The Jesus Discovery: The Resurrection Tomb That Reveals the Birth of ChristianityHardback
List price $28.27
You save $6.15 21% off
Free delivery worldwide
Dispatched in 1 business day
When will my order arrive?
- Publisher: SIMON & SCHUSTER
- Format: Hardback | 288 pages
- Dimensions: 153mm x 234mm x 30mm | 431g
- Publication date: 15 March 2012
- Publication City/Country: New York
- ISBN 10: 145165040X
- ISBN 13: 9781451650402
- Edition statement: New ed.
- Illustrations note: illustrations, maps
- Sales rank: 379,713
In late 2009 and in 2010, Simcha Jacobovici and James Tabor, with Prof. Rami Arav of the University of Nebraska, explored a sealed tomb in Talpiot, Jerusalem. They discovered several bone boxes, typical of the burial custom of the time, sometime prior to 70 A.D. (C.E.). Two of the boxes contained markings - in one case an inscription, in the other a graphic symbol - that indicate a belief in Jesus' resurrection. The Jesus Discovery explains how this exciting archaeological discovery revolutionizes our understanding of Jesus and early Christianity.
Other books in this category
$12.37 - Save $3.33 21% off - RRP $15.70
$35.82 - Save $17.59 32% off - RRP $53.41
$10.78 - Save $4.92 31% off - RRP $15.70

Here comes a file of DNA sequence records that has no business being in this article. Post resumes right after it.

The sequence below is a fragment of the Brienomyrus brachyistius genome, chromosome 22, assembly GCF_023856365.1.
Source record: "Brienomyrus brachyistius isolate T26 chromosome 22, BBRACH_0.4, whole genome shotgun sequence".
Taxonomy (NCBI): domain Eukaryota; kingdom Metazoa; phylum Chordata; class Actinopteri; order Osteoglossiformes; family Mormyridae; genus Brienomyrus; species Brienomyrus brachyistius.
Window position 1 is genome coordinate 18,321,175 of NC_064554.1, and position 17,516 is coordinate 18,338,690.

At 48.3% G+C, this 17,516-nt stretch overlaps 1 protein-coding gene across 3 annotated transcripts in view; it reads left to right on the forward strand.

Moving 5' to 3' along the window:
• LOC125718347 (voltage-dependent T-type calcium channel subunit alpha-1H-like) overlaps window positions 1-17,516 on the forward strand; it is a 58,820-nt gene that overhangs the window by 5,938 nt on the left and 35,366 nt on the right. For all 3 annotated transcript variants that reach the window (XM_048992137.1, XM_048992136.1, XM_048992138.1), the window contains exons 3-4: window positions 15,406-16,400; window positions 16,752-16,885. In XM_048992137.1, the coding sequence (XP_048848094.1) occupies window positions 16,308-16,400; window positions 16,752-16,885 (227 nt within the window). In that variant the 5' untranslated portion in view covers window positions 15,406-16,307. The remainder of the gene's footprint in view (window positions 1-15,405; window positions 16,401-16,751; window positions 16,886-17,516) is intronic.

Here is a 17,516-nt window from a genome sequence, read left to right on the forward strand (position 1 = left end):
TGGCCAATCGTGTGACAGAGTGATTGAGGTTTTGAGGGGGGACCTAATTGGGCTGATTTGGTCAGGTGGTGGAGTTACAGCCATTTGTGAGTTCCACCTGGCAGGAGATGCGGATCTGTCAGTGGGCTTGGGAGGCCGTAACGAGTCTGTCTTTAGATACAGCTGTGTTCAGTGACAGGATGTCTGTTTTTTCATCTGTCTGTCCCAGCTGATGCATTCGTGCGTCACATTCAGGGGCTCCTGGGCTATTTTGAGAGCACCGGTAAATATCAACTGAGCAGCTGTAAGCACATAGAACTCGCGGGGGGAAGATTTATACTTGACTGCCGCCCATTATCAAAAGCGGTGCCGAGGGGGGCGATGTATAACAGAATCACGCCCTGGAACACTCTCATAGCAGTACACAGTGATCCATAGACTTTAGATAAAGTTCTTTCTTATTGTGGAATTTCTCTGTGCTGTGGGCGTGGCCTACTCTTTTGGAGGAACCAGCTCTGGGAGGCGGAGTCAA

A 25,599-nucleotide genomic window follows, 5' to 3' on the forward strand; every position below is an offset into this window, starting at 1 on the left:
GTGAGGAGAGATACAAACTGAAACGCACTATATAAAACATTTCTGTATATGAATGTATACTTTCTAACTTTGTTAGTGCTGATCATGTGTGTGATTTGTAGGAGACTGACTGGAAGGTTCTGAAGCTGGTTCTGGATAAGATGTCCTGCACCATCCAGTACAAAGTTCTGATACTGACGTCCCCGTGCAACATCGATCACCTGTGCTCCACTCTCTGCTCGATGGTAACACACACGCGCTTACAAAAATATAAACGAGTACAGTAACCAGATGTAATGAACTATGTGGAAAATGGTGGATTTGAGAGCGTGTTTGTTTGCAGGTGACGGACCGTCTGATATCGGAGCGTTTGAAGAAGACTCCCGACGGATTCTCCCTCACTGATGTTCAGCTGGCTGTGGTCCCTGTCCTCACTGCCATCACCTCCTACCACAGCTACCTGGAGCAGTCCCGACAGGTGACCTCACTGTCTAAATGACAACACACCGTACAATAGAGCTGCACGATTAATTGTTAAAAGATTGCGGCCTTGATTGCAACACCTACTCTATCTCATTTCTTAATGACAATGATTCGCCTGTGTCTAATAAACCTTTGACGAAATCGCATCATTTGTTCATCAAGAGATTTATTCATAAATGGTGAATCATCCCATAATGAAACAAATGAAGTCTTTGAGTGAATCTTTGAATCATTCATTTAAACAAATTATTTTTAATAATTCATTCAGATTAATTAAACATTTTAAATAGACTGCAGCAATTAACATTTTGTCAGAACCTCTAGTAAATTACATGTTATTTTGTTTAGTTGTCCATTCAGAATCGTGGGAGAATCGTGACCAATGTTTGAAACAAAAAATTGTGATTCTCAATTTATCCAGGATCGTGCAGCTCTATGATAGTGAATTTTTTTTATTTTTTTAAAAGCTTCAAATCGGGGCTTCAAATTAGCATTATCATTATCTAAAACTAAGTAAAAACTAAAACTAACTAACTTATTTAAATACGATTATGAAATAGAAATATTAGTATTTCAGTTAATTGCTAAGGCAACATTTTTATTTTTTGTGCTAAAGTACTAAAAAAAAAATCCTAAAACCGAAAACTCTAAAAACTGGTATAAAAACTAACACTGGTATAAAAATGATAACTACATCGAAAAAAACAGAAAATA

$19.11 - Save $4.38 18% off - RRP $23.49
$11.96 - Save $3.74 23% off - RRP $15.70
$12.77 - Save $4.50 26% off - RRP $17.27
James D. Tabor is chair of the department of religious studies at the University of North Carolina, Charlotte. He is the author of several books, among them "The Jesus Dynasty." Visit him at JamesTabor.com.Simcha Jacobovici is a filmmaker ("The Lost Tomb of Jesus") and author ("The Jesus Family Tomb"). He is the host of the television series "The Naked Archaeologist." Among his many awards, he has won the Edward R. Murrow Award for journalism and three Emmys for Investigative Journalism. He is preparing a film based on the discovery to be broadcast worldwide on the Discovery Channel. Visit Simcha Jacobovici at APLTD.ca and JesusFamilyTomb.com.
"These newly discovered findings, revealed by a sophisticated robotic camera exploration, are extremely important for early Jewish-Christian archaeology."--Peter Lampe, Dr. theol., Dr. habil., Professor of New Testament Studies, University of Heidelberg